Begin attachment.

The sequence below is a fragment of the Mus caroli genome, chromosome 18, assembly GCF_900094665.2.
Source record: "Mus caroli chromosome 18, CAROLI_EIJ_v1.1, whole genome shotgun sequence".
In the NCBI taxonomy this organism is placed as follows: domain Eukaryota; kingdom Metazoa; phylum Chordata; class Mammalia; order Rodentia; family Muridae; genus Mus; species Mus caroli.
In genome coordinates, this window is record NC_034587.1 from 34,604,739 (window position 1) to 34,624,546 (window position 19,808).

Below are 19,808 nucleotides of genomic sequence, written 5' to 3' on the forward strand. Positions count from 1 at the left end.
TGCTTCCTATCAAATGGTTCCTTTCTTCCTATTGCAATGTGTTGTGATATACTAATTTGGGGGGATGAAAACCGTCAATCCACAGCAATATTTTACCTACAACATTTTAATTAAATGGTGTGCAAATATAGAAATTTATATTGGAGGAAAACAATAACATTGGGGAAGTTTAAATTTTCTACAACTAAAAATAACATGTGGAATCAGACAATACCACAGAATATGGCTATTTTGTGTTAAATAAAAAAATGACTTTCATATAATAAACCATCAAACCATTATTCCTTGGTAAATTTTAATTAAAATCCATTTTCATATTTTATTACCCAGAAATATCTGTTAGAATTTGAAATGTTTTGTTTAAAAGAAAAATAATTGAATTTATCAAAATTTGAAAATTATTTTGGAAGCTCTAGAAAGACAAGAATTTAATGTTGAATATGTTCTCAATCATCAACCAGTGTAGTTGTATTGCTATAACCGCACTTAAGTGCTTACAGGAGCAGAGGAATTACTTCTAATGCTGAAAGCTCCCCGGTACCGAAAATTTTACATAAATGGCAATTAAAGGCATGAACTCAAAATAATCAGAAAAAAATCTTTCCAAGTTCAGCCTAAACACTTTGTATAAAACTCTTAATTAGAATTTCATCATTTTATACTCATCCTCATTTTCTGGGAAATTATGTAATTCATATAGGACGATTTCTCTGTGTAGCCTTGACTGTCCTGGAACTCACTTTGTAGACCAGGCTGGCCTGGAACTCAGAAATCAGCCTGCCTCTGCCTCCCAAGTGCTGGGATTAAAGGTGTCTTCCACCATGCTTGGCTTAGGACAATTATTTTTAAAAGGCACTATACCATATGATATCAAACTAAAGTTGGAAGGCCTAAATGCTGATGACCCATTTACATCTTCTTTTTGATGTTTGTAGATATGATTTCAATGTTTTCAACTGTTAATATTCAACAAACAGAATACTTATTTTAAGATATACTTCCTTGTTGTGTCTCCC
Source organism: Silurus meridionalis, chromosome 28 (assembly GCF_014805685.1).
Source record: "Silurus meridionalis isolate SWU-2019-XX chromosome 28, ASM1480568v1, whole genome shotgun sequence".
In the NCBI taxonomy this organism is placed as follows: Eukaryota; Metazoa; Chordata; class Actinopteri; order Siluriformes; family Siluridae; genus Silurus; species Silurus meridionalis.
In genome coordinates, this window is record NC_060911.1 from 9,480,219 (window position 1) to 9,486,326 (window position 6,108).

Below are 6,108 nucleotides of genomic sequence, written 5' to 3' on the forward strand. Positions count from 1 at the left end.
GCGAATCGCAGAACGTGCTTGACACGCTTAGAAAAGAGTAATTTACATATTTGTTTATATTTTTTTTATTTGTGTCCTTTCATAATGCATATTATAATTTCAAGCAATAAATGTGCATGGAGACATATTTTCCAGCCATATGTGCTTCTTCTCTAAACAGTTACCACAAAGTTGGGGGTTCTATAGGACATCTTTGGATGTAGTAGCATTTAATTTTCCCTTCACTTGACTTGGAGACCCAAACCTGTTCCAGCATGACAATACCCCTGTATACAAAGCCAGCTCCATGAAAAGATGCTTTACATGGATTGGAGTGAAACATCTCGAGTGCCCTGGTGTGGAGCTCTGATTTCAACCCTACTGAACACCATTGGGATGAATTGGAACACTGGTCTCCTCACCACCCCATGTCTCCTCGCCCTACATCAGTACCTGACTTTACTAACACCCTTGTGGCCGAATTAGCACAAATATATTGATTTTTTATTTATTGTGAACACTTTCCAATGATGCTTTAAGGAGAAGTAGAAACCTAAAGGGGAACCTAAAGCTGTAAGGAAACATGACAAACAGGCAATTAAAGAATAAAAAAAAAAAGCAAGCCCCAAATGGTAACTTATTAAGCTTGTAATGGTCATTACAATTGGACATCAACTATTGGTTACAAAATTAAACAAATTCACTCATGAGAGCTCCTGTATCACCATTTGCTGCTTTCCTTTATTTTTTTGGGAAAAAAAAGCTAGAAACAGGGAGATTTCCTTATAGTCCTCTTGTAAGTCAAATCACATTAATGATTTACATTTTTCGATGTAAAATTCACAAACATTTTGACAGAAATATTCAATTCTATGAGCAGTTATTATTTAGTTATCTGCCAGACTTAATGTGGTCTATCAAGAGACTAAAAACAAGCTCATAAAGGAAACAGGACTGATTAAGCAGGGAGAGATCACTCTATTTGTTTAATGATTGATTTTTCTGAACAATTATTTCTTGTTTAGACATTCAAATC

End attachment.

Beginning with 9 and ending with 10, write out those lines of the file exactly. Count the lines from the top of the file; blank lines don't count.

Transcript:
In the NCBI taxonomy this organism is placed as follows: Eukaryota; Metazoa; Chordata; class Actinopteri; order Siluriformes; family Siluridae; genus Silurus; species Silurus meridionalis.
In genome coordinates, this window is record NC_060911.1 from 9,480,219 (window position 1) to 9,486,326 (window position 6,108).